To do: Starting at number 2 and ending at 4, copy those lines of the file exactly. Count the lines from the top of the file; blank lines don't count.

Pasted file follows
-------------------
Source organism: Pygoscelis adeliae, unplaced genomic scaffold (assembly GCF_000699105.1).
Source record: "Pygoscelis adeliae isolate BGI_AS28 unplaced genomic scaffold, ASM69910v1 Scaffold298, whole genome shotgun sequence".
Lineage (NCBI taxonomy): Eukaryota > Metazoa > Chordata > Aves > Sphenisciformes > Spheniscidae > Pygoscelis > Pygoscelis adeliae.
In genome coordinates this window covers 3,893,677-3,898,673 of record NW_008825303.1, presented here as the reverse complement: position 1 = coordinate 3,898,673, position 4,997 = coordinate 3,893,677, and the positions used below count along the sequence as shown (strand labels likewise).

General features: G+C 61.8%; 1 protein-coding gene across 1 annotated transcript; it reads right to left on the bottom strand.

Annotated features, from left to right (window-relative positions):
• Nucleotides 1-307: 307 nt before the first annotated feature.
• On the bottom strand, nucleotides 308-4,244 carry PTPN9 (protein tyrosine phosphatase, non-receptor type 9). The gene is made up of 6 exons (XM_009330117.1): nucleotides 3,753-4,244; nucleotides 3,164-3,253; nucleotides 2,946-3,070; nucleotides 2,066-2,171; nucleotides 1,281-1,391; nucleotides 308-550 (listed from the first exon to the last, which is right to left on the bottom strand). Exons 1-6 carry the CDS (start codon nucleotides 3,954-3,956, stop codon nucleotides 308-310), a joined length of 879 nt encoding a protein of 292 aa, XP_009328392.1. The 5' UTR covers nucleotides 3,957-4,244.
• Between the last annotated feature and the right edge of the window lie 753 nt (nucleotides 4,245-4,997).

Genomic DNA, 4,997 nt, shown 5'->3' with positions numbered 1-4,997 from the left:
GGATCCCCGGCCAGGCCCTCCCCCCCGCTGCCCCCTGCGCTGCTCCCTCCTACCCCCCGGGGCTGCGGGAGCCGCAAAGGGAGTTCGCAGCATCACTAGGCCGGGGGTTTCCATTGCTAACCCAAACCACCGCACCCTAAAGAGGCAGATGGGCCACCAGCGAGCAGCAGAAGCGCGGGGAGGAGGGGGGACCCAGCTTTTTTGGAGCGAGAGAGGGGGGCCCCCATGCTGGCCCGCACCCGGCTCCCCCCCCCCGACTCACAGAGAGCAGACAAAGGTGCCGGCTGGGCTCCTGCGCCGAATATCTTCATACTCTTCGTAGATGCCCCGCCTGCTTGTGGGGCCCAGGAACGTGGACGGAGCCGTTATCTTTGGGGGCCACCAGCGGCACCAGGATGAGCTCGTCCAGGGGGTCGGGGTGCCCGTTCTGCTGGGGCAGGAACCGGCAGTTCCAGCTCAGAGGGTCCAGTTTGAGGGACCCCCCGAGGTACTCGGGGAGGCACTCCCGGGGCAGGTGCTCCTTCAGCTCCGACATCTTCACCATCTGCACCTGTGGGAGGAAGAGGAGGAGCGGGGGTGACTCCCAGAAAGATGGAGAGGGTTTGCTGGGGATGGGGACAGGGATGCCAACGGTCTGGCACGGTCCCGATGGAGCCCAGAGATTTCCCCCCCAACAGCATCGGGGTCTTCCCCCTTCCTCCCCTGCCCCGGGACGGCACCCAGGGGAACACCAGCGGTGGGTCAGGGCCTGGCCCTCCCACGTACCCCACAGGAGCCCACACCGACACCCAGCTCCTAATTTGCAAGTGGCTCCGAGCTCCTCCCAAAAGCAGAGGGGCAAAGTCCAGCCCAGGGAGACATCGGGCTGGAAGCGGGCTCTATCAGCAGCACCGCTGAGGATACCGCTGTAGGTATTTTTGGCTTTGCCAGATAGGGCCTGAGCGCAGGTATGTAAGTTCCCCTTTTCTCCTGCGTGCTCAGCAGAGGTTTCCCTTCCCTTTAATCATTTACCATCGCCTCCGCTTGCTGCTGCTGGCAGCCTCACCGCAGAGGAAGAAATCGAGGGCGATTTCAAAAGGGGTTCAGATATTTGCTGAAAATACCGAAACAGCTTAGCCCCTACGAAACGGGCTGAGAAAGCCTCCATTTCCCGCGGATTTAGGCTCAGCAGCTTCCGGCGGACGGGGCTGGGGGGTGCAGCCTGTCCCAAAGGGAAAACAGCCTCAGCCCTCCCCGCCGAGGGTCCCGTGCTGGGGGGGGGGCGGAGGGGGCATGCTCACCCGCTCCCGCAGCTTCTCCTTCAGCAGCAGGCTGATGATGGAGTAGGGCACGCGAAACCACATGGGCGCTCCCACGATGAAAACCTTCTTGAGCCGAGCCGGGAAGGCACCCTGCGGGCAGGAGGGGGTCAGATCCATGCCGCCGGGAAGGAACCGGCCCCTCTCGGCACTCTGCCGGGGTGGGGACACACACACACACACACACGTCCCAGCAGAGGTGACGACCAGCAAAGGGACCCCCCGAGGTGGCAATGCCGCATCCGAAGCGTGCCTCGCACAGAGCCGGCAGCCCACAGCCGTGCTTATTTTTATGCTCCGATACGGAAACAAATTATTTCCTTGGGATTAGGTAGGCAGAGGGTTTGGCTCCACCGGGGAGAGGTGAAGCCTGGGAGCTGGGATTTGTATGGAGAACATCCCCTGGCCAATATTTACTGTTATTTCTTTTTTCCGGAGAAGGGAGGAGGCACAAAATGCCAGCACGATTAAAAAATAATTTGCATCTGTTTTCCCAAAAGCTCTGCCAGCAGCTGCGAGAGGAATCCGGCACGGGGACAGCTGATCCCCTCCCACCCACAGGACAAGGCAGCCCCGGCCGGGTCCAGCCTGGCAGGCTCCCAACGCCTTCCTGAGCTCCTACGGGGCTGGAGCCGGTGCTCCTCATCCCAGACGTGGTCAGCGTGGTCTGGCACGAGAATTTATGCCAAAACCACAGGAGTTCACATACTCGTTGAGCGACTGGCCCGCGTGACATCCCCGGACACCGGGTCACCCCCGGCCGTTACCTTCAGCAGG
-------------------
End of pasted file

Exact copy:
Source record: "Pygoscelis adeliae isolate BGI_AS28 unplaced genomic scaffold, ASM69910v1 Scaffold298, whole genome shotgun sequence".
Lineage (NCBI taxonomy): Eukaryota > Metazoa > Chordata > Aves > Sphenisciformes > Spheniscidae > Pygoscelis > Pygoscelis adeliae.
In genome coordinates this window covers 3,893,677-3,898,673 of record NW_008825303.1, presented here as the reverse complement: position 1 = coordinate 3,898,673, position 4,997 = coordinate 3,893,677, and the positions used below count along the sequence as shown (strand labels likewise).